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Posted on: 27-Sep-2007

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Results from a three month marathon test
As they say, it was the best of times, it was the worst of times, which describes my three months with Apple’s iPhone. It’s thin, sleek, and the latest must-have gadget for anyone who wants to be techno-cool. The radically new touch screen works so well for some apps and very badly for others. For example, it’s a much better Internet tool than any other phone I’ve worked with, but it’s terrible for e-mail, and this bipolar nature is simply the cost of doing something radically new. So if e-mail is super critical to you, don’t get rid of your Blackberry™. But it is so far ahead of any other phone when it comes to the Internet, it really comes down to choosing what’s best for you.
What’s right about the iPhone
  • Integration of the phone with the iPod
  • You only have to carry one thing.
  • Start-up using the Internet and iTunes was super easy.
  • WiFi
  • YouTube
  • Google Maps
  • Stock tracker
  • The software is extremely good and very intuitive.
  • It’s the best portable photo album ever.
  • It’s cool and beautiful.
What’s wrong with the iPhone
  • WiFi turns out to be disappointing, since most access points are locked. But when it can connect it’s really fast.
  • Touch screen commands are often confused: for example, trying to move across a page in the web application often executes a click on a link because these are single tap, instead of double tap operations.
  • Thermal-based touch screen doesn’t always work. Cold finger won’t operate it, which the Genius bar told me was to spec. But I did find a work-around: warming your fingers under your arm is enough to make it work again. It’s really problematic when it’s cold outside, making me wonder if they tested it outside California.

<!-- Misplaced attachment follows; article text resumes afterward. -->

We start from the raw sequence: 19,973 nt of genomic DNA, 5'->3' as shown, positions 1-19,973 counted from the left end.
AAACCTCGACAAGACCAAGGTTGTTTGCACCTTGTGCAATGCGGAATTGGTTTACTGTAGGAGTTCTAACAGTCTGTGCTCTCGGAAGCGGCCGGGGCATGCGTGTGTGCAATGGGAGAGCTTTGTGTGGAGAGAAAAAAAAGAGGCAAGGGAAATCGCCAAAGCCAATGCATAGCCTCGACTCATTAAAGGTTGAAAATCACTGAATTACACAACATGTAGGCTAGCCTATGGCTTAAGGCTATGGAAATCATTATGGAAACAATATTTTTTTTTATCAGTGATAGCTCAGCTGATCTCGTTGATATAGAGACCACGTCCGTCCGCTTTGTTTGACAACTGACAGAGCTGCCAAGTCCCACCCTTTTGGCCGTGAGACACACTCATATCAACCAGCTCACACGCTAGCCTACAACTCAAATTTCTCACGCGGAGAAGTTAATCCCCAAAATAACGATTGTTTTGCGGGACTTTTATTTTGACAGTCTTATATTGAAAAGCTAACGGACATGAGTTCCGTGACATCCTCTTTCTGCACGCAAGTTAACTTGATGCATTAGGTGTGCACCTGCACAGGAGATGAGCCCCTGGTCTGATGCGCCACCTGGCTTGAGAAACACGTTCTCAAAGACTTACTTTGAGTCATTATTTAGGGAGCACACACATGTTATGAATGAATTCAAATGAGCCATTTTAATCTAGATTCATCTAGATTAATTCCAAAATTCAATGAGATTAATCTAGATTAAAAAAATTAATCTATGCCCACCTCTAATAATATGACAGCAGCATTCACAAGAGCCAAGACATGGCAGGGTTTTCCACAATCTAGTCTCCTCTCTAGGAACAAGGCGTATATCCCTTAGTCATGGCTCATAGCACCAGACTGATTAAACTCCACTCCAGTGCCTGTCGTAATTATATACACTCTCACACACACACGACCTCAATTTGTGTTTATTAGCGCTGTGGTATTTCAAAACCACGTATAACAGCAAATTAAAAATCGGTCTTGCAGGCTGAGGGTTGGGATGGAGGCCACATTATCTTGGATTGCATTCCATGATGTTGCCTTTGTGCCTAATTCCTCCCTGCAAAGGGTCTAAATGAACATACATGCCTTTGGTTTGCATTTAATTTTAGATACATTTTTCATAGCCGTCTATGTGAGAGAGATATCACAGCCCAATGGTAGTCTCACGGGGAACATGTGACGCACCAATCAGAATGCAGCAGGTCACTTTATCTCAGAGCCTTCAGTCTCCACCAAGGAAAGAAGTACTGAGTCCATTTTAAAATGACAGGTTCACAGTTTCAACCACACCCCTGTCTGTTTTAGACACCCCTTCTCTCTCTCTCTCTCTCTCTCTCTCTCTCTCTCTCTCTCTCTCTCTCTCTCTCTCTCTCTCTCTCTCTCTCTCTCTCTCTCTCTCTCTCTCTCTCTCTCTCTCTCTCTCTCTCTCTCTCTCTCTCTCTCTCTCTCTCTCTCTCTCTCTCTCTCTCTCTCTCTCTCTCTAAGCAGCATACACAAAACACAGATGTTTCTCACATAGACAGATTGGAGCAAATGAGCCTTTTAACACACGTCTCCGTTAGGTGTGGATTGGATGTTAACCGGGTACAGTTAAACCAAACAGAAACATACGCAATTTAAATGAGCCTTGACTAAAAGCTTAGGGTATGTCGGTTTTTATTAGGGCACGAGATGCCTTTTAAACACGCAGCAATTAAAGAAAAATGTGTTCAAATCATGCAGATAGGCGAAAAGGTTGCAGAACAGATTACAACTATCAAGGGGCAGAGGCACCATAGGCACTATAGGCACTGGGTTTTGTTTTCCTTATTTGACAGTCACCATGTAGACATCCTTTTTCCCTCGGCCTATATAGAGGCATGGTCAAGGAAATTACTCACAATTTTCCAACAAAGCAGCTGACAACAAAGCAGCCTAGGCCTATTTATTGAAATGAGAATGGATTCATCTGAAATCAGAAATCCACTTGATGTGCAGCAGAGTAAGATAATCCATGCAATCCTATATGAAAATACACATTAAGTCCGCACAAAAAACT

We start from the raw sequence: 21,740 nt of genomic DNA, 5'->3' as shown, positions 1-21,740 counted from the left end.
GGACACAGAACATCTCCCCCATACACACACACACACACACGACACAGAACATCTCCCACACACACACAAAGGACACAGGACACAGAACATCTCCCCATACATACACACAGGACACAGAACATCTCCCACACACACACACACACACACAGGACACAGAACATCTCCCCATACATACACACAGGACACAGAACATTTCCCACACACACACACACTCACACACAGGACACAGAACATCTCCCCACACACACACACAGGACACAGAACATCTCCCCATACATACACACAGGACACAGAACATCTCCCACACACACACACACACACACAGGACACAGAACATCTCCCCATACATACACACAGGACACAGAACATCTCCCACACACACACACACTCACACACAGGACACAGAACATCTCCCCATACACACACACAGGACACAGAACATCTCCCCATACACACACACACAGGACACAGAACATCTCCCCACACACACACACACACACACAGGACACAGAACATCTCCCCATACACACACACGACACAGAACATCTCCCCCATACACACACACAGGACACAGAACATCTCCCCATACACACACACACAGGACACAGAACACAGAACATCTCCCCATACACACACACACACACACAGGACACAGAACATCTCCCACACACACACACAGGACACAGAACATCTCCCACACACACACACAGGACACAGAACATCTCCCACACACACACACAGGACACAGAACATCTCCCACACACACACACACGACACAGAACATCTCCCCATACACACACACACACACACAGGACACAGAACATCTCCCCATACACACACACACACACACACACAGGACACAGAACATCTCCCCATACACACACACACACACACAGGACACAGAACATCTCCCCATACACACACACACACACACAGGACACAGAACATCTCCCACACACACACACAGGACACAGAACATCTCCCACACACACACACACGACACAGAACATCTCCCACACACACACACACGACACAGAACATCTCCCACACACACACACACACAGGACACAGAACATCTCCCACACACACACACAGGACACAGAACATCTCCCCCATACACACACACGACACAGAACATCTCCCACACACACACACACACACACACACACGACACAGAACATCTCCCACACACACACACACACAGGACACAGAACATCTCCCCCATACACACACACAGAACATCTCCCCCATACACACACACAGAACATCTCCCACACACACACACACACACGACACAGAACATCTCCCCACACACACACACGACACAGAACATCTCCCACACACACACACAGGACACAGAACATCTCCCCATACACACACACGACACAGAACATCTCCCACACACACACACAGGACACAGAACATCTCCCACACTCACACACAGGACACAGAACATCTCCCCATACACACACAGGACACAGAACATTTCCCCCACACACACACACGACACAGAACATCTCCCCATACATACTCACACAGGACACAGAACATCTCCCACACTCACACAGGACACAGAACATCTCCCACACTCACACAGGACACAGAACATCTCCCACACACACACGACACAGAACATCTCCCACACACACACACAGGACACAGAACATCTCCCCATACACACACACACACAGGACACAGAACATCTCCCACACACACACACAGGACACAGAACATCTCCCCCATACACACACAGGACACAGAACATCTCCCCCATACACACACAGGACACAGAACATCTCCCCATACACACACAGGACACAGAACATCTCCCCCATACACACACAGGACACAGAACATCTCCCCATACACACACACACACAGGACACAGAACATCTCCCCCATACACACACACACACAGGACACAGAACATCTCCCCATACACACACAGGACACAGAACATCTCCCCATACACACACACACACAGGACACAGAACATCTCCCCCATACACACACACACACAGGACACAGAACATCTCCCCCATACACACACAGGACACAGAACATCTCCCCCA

• Apple claims it’s the full Internet, and it’s far closer than any phone I’ve ever used. But a lot of web sites – Flickr for instance – do not run well on it, as some essential features don’t come up.
  • 8-gigs is just not enough to make it your main iPod. I find I still need a 60-gig Classic for trips and a Nano for specials like books and university classes.
  • It doesn’t port to TVs with your old cables and I’ve not been able to get an answer from Apple on this.
  • Can’t use conventional headphones without some surgery to the plugs.
What they missed with the iPhone
  • Lack of an integrated database.
    • This is so simple, but no cell phone maker has cracked it
    • Please make it so the calendar and map programs are linked to the address book and vice versa. It’s so simple to do.
  • Selling a conversion plug that can be rewired to headsets you already own like Shure’s offering for the Palm Treo™. If Apple doesn’t want to carry it, license it to Radio Shack. I know this is nit-picking, but some have hundreds invested in these things.
Best user experiences
  • Being one of the first to have one
  • The cool bag and box it came with.
  • Having easy and quick access to maps almost beats having a GPS.
  • Touch screen is really cool and is worth the troubles.
  • Listening to the iPod feature, getting a call, and having the phone seamlessly transition from audio to phone and back.
  • Build quality.
Worst user experiences
  • Feeling of being a fool for being one of the first to buy and then having them dump prices.
  • The Apple Genius Bar.
  • No wallet to protect the screen when you first buy it.
  • Touch screen and vertical-only keyboard makes e-mail almost useless for active users.
  • Mic’s hard edges catches on things like collars, yanking the ear-bud out.
All in all, I won’t give my iPhone up. But, it’s not the revolutionary product that the Mac and iPods were. At the end of the day, it’s just another phone.

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About weQuest:
weQuest's are written by G Dan Hutcheson, his career spans more than thirty years, in which he became a well-known as a visionary for helping companies make businesses out of technology. This includes hundreds of successful programs involving product development, positioning, and launch in Semiconductor, Technology, Medicine, Energy, Business, High Tech, Enviorntment, Electronics, healthcare and Business devisions.

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